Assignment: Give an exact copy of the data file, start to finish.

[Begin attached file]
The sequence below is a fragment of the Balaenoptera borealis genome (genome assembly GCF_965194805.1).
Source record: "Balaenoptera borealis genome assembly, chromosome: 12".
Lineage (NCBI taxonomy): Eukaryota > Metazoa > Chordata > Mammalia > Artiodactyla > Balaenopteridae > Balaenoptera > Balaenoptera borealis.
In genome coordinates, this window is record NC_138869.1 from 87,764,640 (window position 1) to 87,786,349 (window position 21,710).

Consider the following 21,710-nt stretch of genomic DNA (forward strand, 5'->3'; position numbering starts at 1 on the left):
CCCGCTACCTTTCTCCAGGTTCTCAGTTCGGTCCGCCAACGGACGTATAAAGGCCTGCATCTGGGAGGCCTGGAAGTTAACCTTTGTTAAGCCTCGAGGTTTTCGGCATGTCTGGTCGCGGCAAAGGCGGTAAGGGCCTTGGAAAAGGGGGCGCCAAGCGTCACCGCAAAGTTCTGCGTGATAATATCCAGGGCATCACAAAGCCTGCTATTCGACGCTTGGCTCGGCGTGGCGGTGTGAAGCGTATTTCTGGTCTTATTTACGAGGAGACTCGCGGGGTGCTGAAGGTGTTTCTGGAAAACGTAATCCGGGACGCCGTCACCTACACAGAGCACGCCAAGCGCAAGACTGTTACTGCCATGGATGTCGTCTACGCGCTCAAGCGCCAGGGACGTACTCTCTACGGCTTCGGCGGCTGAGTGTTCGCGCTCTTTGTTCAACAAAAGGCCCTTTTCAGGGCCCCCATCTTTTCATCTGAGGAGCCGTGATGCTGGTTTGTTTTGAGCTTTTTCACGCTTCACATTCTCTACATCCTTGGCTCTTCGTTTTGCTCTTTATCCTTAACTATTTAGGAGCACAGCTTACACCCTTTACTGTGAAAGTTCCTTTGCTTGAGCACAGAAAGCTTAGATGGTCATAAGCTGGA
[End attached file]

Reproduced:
The sequence below is a fragment of the Balaenoptera borealis genome (genome assembly GCF_965194805.1).
Source record: "Balaenoptera borealis genome assembly, chromosome: 12".
Lineage (NCBI taxonomy): Eukaryota > Metazoa > Chordata > Mammalia > Artiodactyla > Balaenopteridae > Balaenoptera > Balaenoptera borealis.
In genome coordinates, this window is record NC_138869.1 from 87,764,640 (window position 1) to 87,786,349 (window position 21,710).

Consider the following 21,710-nt stretch of genomic DNA (forward strand, 5'->3'; position numbering starts at 1 on the left):
CCCGCTACCTTTCTCCAGGTTCTCAGTTCGGTCCGCCAACGGACGTATAAAGGCCTGCATCTGGGAGGCCTGGAAGTTAACCTTTGTTAAGCCTCGAGGTTTTCGGCATGTCTGGTCGCGGCAAAGGCGGTAAGGGCCTTGGAAAAGGGGGCGCCAAGCGTCACCGCAAAGTTCTGCGTGATAATATCCAGGGCATCACAAAGCCTGCTATTCGACGCTTGGCTCGGCGTGGCGGTGTGAAGCGTATTTCTGGTCTTATTTACGAGGAGACTCGCGGGGTGCTGAAGGTGTTTCTGGAAAACGTAATCCGGGACGCCGTCACCTACACAGAGCACGCCAAGCGCAAGACTGTTACTGCCATGGATGTCGTCTACGCGCTCAAGCGCCAGGGACGTACTCTCTACGGCTTCGGCGGCTGAGTGTTCGCGCTCTTTGTTCAACAAAAGGCCCTTTTCAGGGCCCCCATCTTTTCATCTGAGGAGCCGTGATGCTGGTTTGTTTTGAGCTTTTTCACGCTTCACATTCTCTACATCCTTGGCTCTTCGTTTTGCTCTTTATCCTTAACTATTTAGGAGCACAGCTTACACCCTTTACTGTGAAAGTTCCTTTGCTTGAGCACAGAAAGCTTAGATGGTCATAAGCTGGA